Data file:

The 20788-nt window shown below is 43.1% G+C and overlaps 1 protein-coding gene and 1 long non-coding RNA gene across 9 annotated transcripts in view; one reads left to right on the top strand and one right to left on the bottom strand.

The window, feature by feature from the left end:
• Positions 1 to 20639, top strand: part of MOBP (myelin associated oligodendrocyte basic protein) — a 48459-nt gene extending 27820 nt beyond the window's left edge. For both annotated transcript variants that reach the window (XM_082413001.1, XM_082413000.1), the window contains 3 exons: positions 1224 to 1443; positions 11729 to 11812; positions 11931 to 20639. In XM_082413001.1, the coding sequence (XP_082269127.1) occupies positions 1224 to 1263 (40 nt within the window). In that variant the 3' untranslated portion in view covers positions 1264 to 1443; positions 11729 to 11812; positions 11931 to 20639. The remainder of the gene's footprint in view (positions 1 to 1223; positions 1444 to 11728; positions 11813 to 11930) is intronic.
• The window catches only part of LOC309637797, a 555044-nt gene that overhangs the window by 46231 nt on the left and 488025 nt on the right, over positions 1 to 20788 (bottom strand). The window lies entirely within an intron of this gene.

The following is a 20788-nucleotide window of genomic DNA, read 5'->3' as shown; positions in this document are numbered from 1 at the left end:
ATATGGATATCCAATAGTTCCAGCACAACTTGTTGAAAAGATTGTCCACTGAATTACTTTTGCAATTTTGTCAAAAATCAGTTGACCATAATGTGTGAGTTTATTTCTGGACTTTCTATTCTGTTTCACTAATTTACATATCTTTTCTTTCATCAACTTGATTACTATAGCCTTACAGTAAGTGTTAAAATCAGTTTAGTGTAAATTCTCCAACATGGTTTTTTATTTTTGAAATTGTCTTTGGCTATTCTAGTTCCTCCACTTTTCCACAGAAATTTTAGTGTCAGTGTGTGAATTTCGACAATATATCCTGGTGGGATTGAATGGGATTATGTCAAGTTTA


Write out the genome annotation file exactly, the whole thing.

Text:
The 20788-nt window shown below is 43.1% G+C and overlaps 1 protein-coding gene and 1 long non-coding RNA gene across 9 annotated transcripts in view; one reads left to right on the top strand and one right to left on the bottom strand.

The window, feature by feature from the left end:
• Positions 1 to 20639, top strand: part of MOBP (myelin associated oligodendrocyte basic protein) — a 48459-nt gene extending 27820 nt beyond the window's left edge. For both annotated transcript variants that reach the window (XM_082413001.1, XM_082413000.1), the window contains 3 exons: positions 1224 to 1443; positions 11729 to 11812; positions 11931 to 20639. In XM_082413001.1, the coding sequence (XP_082269127.1) occupies positions 1224 to 1263 (40 nt within the window). In that variant the 3' untranslated portion in view covers positions 1264 to 1443; positions 11729 to 11812; positions 11931 to 20639. The remainder of the gene's footprint in view (positions 1 to 1223; positions 1444 to 11728; positions 11813 to 11930) is intronic.
• The window catches only part of LOC309637797, a 555044-nt gene that overhangs the window by 46231 nt on the left and 488025 nt on the right, over positions 1 to 20788 (bottom strand). The window lies entirely within an intron of this gene.

The following is a 20788-nucleotide window of genomic DNA, read 5'->3' as shown; positions in this document are numbered from 1 at the left end:
ATATGGATATCCAATAGTTCCAGCACAACTTGTTGAAAAGATTGTCCACTGAATTACTTTTGCAATTTTGTCAAAAATCAGTTGACCATAATGTGTGAGTTTATTTCTGGACTTTCTATTCTGTTTCACTAATTTACATATCTTTTCTTTCATCAACTTGATTACTATAGCCTTACAGTAAGTGTTAAAATCAGTTTAGTGTAAATTCTCCAACATGGTTTTTTATTTTTGAAATTGTCTTTGGCTATTCTAGTTCCTCCACTTTTCCACAGAAATTTTAGTGTCAGTGTGTGAATTTCGACAATATATCCTGGTGGGATTGAATGGGATTATGTCAAGTTTA